Paul Green Theatre
Now through April 24
Mon. to Sat. at 7:30 p.m., Sat. and Sun. at 2 p.m.
Tickets from $10 to $45
Adapted from the Mark Twain classic “The Adventures of Huckleberry Finn,” “Big River” tells a musical adventure of the young Huck Finn. Music for the play will be performed by The Red Clay Ramblers, who performed in previews of the original Broadway show.
The show closes Sunday, so catch it before it drifts away.
Read staff writer Nidhi Singh’s preview of the play here.
Read Arts Editor Nick Andersen’s review here.
UNC Music Department
UNC Symphony Orchestra with Anthony Dean Griffey, tenor, Andrew McAfee, horn.
Wednesday at 7:30 p.m.
Tickets are $10 and $15
University Chamber Players
Person Recital Hall
Friday at 8 p.m.
Admission is free
North Carolina Jazz Repertory Orchestra with Branford Marsalis
Thursday at 7:30 p.m.
Tickets are $10 to $85
Branford Marsalis — one of five brothers who all play jazz music — is finally uniting with the North Carolina Jazz Repertory Orchestra to play what he expects to be excellent music.
Marsalis, who lives in Durham and teaches at N.C. Central University, is a three-time Grammy award winner. He and Jim Ketch, who teaches jazz studies at UNC and directs the N.C. Jazz Symphony, have been in talks to team up for a while.
This will be the last Carolina Performing Arts performance until September.
Read staff writer Tariq Luthun’s preview of the performance in Thursday’s print edition.
The Year of Magical Thinking
Wed., April 27 to Sun., May 1 at 7:30 p.m. with a 2 p.m. performance on Sunday.
Tickets are $10 to $35
Adapted by Joan Didion — who also wrote the novel on which the story is based — “The Year of Magical Thinking” details the journey of grief she took after the deaths of her husband and daughter.
Look for staff writer Katherine Proctor’s preview of the final PlayMaker’s performance of the season in next Wednesday’s print edition.
FedEx Global Center
March 17 to July 15
Admission is free
The art featured in “Living Kiberia” comes from photos of Kenyans living in the Nairobi slum over the last six years. The photos showcase the humanity of the area, looking at different people in the region through various mediums.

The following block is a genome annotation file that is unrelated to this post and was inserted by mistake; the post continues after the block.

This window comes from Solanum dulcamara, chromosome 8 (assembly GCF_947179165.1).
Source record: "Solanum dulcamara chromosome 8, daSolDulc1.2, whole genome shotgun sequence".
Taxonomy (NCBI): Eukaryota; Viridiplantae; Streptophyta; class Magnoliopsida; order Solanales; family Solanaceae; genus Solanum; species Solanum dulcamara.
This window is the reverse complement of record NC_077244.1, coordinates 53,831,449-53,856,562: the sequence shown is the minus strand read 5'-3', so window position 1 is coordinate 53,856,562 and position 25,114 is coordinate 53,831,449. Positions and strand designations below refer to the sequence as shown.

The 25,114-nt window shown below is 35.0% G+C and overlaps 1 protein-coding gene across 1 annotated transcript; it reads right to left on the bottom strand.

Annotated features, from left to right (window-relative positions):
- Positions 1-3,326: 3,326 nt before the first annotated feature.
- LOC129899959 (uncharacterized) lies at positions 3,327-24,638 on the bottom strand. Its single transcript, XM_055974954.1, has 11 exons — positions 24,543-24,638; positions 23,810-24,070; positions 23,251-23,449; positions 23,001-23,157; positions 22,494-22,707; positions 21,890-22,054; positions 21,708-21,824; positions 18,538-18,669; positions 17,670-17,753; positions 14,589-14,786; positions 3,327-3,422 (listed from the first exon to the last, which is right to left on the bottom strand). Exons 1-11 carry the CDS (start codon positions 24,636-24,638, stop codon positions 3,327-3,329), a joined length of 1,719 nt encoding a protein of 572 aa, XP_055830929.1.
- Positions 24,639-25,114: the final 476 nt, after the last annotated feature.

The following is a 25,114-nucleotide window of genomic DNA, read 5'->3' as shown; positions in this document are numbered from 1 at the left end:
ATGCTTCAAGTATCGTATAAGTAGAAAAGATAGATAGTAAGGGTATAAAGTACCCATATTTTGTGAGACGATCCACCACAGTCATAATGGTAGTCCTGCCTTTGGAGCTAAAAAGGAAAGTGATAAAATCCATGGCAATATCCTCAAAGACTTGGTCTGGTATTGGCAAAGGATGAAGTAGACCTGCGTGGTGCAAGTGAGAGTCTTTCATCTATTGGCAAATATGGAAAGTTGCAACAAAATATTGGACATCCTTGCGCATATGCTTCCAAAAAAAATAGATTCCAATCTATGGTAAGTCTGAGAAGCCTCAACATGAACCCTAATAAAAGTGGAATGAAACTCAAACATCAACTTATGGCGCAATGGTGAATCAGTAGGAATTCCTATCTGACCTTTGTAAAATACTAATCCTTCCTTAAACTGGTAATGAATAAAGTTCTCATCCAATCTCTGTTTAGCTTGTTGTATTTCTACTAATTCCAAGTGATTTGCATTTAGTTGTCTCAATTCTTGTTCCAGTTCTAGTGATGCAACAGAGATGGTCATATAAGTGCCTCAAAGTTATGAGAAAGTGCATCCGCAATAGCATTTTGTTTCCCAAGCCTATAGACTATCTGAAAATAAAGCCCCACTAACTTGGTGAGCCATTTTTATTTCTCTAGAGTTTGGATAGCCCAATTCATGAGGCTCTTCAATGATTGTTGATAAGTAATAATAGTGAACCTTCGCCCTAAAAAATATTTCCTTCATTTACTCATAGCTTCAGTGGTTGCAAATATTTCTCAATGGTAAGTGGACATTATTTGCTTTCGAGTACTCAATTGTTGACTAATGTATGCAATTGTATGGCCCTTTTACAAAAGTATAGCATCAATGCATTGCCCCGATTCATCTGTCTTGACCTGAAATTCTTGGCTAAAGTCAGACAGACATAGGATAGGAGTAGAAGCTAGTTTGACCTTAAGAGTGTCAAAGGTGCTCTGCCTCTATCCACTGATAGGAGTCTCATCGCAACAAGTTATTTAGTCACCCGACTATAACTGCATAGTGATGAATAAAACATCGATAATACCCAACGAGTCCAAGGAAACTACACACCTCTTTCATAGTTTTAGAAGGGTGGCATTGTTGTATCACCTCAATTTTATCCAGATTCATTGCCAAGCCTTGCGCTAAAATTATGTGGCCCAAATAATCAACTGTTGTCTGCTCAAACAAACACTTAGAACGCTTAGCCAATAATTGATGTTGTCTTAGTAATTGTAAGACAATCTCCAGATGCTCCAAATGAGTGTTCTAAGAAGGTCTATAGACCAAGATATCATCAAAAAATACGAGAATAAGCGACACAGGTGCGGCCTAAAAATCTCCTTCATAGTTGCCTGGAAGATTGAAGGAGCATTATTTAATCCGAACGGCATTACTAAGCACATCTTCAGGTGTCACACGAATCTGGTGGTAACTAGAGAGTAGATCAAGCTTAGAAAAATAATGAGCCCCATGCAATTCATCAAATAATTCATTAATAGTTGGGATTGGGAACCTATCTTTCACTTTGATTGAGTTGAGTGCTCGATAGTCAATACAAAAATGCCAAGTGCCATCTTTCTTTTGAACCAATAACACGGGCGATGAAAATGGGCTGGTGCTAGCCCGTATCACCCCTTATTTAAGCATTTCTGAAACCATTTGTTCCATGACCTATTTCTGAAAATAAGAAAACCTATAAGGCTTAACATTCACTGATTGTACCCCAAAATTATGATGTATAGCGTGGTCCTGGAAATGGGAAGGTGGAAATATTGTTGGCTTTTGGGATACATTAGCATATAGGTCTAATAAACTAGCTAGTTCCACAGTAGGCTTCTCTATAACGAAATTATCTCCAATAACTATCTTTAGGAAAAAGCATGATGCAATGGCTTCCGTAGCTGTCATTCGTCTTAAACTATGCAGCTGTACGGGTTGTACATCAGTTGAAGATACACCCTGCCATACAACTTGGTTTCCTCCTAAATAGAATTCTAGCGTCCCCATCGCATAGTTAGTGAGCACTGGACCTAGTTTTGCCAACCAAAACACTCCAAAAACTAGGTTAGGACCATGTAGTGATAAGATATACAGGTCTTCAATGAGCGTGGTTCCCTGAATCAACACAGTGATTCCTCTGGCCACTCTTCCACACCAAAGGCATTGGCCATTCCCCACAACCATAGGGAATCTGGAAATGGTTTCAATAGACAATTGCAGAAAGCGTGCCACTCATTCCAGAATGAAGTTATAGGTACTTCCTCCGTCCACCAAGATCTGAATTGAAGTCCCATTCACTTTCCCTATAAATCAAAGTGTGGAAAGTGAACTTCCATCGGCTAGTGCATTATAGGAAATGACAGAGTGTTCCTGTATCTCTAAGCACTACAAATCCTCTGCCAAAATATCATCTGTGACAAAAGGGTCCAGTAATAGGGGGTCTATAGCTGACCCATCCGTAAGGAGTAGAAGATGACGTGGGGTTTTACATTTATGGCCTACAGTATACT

An opening reception will run from 6 p.m. to 8 p.m. March 17. Visitors will have the chance to interact with the cultural aspect of the exhibit, building a typical Kiberan shack with recycled materials and crafting soccer rag balls.
The Magical Real-ism of Amy Sherald
Robert and Sallie Brown Gallery in the Sonja Hayes Stone Center
Mon. to Fri., 10 a.m. to 8 p.m.
Feb. 3 – April 27
“The Magical Real-ism of Amy Sherald” continues to dazzle at the Sonya Hayes Stone Center.
Sherald’s artwork is a self-reflection of life as a Southern black woman through post-modern eyes. The work removes the idea of skin color, illustrating the race of her characters through physical characteristics instead. The images grew into fantastical portrayals, full of color and life.
Read staff writer Jess Broadbent’s story on the gallery here.
Ackland Art Museum
Gallery and Exhibits (10 a.m. – 8 pm Thursday, 10 a.m. – 5 p.m. Wednesday, Friday and Saturday, 1 p.m. – 5 p.m. Sunday)
Two new exhibits focusing on pre-war European and post-war German art are opened last Thursday at the Ackland.
“DE-NATURED: German Art from Joseph Beuys to Martin Kippenberger” and “Romantic Dreams | Rude Awakenings: Northern European Prints and Drawings, 1840–1940” will both open at 5 p.m.
Ready staff writer Gloria Schoeberle’s preview of the exhibitions here.
And check out assistant arts editor Katelyn Trela’s review of the collections here.
In conjunction with the exhibits, the Varsity theatre will screen “Lessons of Darkness,” a 1992 film by German filmmaker Werner Herzog examining the wake of the 1990-1991 Gulf War, on Saturday, April 30 at 7 p.m.
The Ackland is also featuring a gallery with the works of Masters of Fine Arts students called “New Currents in Contemporary Art: MFA 2011.”
During Ackland’s extended-hours “Think Thursday” event, junior Rachel Fesperman will lead an Encounter Art tour, looking at works by seven of the artists featured.
On April 28, the Sacrificial Poets will grace the galleries to perform slam poetry. On April 30, the group will host a slam poetry workshop at the museum.
Nasher Museum of Art
Gallery and Exhibits
Ongoing, 10 a.m. – 5 p.m. Tuesday, Wednesday, Friday and Saturday, 10 a.m. – 9 p.m .Thursday, noon to 5 p.m. Sunday
$5 general admission, $3 non-Duke students with I.D., free on Thursdays
The Nasher at Duke continues its musical methods with the opening of “The Jazz Loft Project: W. Eugene Smith in New York City, 1957-1965,” a beautiful collection of photography and recordings from a crucial era in the jazz scene.
Read staff writer Michelle Lewis’ story about the exhibition here.
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